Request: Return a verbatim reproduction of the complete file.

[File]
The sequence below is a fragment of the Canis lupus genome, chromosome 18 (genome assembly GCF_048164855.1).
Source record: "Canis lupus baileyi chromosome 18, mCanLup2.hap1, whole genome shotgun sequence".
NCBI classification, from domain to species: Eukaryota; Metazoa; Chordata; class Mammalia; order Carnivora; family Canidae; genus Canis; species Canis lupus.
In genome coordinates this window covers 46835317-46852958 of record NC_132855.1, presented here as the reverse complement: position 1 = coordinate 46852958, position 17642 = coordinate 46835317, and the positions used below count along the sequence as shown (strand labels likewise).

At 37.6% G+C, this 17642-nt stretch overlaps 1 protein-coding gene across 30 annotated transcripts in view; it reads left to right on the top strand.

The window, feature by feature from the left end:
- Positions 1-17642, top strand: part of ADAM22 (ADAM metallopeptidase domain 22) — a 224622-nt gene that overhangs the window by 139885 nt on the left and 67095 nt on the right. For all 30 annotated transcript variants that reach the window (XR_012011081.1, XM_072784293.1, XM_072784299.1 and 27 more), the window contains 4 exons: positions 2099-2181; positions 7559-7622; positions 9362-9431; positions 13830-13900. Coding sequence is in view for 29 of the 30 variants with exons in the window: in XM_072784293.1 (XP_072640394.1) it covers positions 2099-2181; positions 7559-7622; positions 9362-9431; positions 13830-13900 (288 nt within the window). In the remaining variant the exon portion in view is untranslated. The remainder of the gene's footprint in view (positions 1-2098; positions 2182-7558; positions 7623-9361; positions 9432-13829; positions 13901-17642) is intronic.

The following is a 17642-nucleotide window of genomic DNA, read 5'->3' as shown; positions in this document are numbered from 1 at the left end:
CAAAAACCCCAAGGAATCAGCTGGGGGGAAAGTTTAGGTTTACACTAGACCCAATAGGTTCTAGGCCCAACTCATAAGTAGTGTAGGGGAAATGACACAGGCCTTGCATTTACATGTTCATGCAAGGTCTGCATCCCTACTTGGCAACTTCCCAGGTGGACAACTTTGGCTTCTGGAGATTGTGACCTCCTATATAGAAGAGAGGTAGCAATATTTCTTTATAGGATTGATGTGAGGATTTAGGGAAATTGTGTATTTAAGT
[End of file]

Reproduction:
The sequence below is a fragment of the Canis lupus genome, chromosome 18 (genome assembly GCF_048164855.1).
Source record: "Canis lupus baileyi chromosome 18, mCanLup2.hap1, whole genome shotgun sequence".
NCBI classification, from domain to species: Eukaryota; Metazoa; Chordata; class Mammalia; order Carnivora; family Canidae; genus Canis; species Canis lupus.
In genome coordinates this window covers 46835317-46852958 of record NC_132855.1, presented here as the reverse complement: position 1 = coordinate 46852958, position 17642 = coordinate 46835317, and the positions used below count along the sequence as shown (strand labels likewise).

At 37.6% G+C, this 17642-nt stretch overlaps 1 protein-coding gene across 30 annotated transcripts in view; it reads left to right on the top strand.

The window, feature by feature from the left end:
- Positions 1-17642, top strand: part of ADAM22 (ADAM metallopeptidase domain 22) — a 224622-nt gene that overhangs the window by 139885 nt on the left and 67095 nt on the right. For all 30 annotated transcript variants that reach the window (XR_012011081.1, XM_072784293.1, XM_072784299.1 and 27 more), the window contains 4 exons: positions 2099-2181; positions 7559-7622; positions 9362-9431; positions 13830-13900. Coding sequence is in view for 29 of the 30 variants with exons in the window: in XM_072784293.1 (XP_072640394.1) it covers positions 2099-2181; positions 7559-7622; positions 9362-9431; positions 13830-13900 (288 nt within the window). In the remaining variant the exon portion in view is untranslated. The remainder of the gene's footprint in view (positions 1-2098; positions 2182-7558; positions 7623-9361; positions 9432-13829; positions 13901-17642) is intronic.

The following is a 17642-nucleotide window of genomic DNA, read 5'->3' as shown; positions in this document are numbered from 1 at the left end:
CAAAAACCCCAAGGAATCAGCTGGGGGGAAAGTTTAGGTTTACACTAGACCCAATAGGTTCTAGGCCCAACTCATAAGTAGTGTAGGGGAAATGACACAGGCCTTGCATTTACATGTTCATGCAAGGTCTGCATCCCTACTTGGCAACTTCCCAGGTGGACAACTTTGGCTTCTGGAGATTGTGACCTCCTATATAGAAGAGAGGTAGCAATATTTCTTTATAGGATTGATGTGAGGATTTAGGGAAATTGTGTATTTAAGT